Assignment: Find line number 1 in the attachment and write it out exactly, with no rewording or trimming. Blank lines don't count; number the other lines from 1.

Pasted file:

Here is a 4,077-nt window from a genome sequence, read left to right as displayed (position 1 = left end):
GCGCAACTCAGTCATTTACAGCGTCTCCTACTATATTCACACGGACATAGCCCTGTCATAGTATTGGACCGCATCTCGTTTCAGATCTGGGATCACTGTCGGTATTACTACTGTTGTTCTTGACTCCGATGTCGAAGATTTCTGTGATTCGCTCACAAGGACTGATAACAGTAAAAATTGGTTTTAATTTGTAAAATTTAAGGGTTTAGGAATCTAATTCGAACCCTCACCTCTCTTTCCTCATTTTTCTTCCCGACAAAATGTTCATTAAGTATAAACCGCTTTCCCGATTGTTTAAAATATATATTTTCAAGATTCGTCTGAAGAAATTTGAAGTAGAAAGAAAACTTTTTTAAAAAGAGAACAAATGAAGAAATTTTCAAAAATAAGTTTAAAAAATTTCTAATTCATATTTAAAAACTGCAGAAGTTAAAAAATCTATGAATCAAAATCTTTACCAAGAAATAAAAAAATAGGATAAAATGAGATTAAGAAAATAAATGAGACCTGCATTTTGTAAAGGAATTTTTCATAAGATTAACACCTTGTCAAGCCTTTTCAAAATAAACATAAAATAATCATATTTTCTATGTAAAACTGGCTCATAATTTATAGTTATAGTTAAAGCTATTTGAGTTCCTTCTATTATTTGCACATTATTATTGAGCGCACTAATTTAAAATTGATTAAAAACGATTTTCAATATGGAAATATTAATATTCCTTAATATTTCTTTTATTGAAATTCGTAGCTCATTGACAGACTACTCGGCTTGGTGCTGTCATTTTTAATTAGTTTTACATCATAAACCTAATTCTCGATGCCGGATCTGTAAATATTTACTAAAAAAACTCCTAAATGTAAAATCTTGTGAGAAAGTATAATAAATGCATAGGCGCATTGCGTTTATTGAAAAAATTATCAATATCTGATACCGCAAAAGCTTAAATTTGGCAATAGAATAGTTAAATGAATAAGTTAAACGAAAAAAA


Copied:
Here is a 4,077-nt window from a genome sequence, read left to right as displayed (position 1 = left end):